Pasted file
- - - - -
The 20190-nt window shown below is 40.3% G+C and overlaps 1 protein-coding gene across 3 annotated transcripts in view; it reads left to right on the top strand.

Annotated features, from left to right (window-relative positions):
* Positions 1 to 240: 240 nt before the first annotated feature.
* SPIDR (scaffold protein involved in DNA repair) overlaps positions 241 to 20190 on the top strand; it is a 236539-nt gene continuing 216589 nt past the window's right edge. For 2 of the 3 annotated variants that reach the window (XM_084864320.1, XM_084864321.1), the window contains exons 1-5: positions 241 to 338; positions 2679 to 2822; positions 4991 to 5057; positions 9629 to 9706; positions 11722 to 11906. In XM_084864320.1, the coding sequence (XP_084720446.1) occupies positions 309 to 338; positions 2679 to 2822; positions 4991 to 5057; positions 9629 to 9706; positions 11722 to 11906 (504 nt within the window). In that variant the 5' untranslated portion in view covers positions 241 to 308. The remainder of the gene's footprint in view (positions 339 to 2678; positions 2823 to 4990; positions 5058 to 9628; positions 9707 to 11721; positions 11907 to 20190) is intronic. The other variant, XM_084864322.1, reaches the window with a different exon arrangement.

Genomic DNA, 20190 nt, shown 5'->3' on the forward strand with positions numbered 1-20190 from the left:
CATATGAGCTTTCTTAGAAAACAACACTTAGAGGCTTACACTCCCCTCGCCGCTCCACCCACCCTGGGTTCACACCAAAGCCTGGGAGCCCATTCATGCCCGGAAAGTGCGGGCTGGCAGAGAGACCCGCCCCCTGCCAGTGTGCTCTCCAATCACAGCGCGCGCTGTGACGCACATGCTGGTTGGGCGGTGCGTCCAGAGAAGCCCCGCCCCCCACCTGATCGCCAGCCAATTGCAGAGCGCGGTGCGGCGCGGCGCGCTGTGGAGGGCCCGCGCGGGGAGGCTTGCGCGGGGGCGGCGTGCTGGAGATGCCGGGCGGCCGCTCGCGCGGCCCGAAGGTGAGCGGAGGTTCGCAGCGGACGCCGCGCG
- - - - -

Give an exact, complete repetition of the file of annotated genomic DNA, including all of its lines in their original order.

The 20190-nt window shown below is 40.3% G+C and overlaps 1 protein-coding gene across 3 annotated transcripts in view; it reads left to right on the top strand.

Annotated features, from left to right (window-relative positions):
* Positions 1 to 240: 240 nt before the first annotated feature.
* SPIDR (scaffold protein involved in DNA repair) overlaps positions 241 to 20190 on the top strand; it is a 236539-nt gene continuing 216589 nt past the window's right edge. For 2 of the 3 annotated variants that reach the window (XM_084864320.1, XM_084864321.1), the window contains exons 1-5: positions 241 to 338; positions 2679 to 2822; positions 4991 to 5057; positions 9629 to 9706; positions 11722 to 11906. In XM_084864320.1, the coding sequence (XP_084720446.1) occupies positions 309 to 338; positions 2679 to 2822; positions 4991 to 5057; positions 9629 to 9706; positions 11722 to 11906 (504 nt within the window). In that variant the 5' untranslated portion in view covers positions 241 to 308. The remainder of the gene's footprint in view (positions 339 to 2678; positions 2823 to 4990; positions 5058 to 9628; positions 9707 to 11721; positions 11907 to 20190) is intronic. The other variant, XM_084864322.1, reaches the window with a different exon arrangement.

Genomic DNA, 20190 nt, shown 5'->3' on the forward strand with positions numbered 1-20190 from the left:
CATATGAGCTTTCTTAGAAAACAACACTTAGAGGCTTACACTCCCCTCGCCGCTCCACCCACCCTGGGTTCACACCAAAGCCTGGGAGCCCATTCATGCCCGGAAAGTGCGGGCTGGCAGAGAGACCCGCCCCCTGCCAGTGTGCTCTCCAATCACAGCGCGCGCTGTGACGCACATGCTGGTTGGGCGGTGCGTCCAGAGAAGCCCCGCCCCCCACCTGATCGCCAGCCAATTGCAGAGCGCGGTGCGGCGCGGCGCGCTGTGGAGGGCCCGCGCGGGGAGGCTTGCGCGGGGGCGGCGTGCTGGAGATGCCGGGCGGCCGCTCGCGCGGCCCGAAGGTGAGCGGAGGTTCGCAGCGGACGCCGCGCG